Good employers given tick in hospitality accreditation scheme

Source: 1News

Good employers are being singled out in a new scheme run by the hospitality industry.

HospoCred aims to provide a way to let customers know whether a business is paying staff fairly and providing decent working conditions.

Shawn Pope is the co-owner of Melba Group, which oversees eight cafes across Auckland.

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He says the accreditation tick benefits both employers and employees.

“HospoCred… brings some credibility to you as an employer and if we can become an employer of choice in this market, it can be only a good thing, not only for my business, my team members, new team members.”

Proponents say the certification system is thorough and will see the Restaurant Association of New Zealand (RANZ) interview employers to determine how they treat workers.

Association chief executive Marisa Bidois says that just like a warrant of fitness employers will face regular check-ups.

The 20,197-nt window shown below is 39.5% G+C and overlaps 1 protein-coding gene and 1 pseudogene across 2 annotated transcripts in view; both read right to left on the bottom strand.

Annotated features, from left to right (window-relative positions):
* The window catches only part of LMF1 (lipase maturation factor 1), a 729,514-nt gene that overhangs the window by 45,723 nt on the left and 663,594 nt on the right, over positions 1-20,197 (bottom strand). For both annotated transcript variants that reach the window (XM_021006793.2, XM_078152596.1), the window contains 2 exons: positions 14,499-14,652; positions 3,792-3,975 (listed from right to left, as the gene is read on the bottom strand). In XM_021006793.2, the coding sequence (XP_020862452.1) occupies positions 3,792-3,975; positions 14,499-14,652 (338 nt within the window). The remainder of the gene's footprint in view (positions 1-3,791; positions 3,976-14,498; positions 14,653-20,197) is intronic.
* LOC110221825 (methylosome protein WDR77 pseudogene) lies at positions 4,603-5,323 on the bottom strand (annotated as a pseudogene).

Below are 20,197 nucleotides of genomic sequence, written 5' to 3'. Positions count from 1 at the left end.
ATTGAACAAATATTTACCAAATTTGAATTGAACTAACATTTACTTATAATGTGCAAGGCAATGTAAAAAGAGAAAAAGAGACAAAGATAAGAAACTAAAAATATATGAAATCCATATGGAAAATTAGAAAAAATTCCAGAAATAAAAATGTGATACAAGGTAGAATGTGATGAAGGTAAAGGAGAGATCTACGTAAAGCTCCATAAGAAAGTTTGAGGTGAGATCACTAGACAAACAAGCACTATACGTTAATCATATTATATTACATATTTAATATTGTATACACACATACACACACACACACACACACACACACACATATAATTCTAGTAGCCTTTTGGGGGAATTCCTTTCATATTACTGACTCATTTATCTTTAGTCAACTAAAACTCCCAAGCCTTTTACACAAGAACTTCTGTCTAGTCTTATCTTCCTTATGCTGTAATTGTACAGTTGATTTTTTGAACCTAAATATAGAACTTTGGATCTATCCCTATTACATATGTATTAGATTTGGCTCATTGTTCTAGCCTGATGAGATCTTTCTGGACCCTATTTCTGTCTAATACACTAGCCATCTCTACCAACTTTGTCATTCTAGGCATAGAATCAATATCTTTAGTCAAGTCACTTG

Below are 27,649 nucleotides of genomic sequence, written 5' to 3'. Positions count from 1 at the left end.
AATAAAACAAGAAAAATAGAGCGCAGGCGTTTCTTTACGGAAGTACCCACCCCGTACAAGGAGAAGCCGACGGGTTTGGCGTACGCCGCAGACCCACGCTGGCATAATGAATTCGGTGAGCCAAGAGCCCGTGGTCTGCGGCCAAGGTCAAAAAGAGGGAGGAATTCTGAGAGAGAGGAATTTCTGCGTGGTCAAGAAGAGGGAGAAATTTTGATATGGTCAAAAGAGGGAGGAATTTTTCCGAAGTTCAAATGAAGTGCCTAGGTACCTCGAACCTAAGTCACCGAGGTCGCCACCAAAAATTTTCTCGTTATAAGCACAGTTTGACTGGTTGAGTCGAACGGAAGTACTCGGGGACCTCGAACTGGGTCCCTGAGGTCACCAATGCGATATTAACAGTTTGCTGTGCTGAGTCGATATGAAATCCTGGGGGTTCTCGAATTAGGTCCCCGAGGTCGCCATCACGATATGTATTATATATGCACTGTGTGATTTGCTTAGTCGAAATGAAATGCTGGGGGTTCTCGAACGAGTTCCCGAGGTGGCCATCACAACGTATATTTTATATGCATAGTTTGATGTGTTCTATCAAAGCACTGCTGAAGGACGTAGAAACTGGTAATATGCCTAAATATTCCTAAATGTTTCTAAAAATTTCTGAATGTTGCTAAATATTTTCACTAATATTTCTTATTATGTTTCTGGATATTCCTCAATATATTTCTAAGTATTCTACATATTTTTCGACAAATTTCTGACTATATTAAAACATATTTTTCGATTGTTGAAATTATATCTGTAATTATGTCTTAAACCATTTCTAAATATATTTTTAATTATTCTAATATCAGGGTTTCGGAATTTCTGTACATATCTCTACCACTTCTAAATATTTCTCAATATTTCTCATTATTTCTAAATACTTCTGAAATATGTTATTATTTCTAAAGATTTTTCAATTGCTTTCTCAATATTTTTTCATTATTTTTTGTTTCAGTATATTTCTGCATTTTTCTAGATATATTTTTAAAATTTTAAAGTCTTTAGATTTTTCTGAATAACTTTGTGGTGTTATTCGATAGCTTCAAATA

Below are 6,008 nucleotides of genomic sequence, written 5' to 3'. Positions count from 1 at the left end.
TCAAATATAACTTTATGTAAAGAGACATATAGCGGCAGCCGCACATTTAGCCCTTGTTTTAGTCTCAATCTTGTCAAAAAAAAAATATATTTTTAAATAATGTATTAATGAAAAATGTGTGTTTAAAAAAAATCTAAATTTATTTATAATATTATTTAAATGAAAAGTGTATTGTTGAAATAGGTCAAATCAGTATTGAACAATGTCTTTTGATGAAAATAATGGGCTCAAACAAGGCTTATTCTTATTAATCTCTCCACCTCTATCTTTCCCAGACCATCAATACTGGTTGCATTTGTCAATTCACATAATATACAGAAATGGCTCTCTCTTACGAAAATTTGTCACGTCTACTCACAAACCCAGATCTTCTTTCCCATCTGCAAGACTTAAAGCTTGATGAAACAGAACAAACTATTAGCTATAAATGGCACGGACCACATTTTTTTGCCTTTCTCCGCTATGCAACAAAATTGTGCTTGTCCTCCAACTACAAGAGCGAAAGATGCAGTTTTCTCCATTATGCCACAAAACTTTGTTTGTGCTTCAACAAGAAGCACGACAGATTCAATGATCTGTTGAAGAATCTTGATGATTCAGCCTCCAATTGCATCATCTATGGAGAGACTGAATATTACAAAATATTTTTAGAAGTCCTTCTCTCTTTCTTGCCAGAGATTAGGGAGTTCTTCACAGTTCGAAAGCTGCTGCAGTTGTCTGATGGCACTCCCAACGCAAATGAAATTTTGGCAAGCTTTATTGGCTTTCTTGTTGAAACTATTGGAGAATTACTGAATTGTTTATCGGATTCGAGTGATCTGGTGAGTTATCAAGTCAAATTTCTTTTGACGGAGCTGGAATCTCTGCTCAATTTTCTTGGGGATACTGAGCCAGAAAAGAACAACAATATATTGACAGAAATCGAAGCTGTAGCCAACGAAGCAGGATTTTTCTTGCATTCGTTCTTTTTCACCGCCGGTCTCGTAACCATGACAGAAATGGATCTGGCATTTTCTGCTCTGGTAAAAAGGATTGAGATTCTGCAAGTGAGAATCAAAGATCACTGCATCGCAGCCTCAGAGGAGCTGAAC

“Employment practice, systems, financial areas, also training, it's quite an intensive process.”

The industry has faced recent criticism in recent years, described by current and former employees as a sector rife with wage theft, a lack of breaks and employer bullying.

But Bidois says the initiative is about showcasing positive examples and creating a new standard for aspiring business owners.

“I think it's about highlighting the businesses that are going above and beyond… and creating a level standard for these businesses to work towards if they're not quite there.”

But Chloe Ann-King, leader of the hospitality workers union Raise the Bar, describes HospoCred as a “bottom line accreditation scheme”.

“Really all that's going to be enforced here, the minimum wage, minimum employee entitlements.

“I think there is a bit of an admission from the Restaurant Association that there are deep-seated issues in our industry.

“Absolutely our industry needs to be cleaned up. We need to be getting sustainable careers and liveable incomes into our industry and attracting new talent and holding on to old talent,” she said.

She says real changes require fair pair agreements and an increase in the minimum wage.

“And that’s something the [RANZ] have opposed.”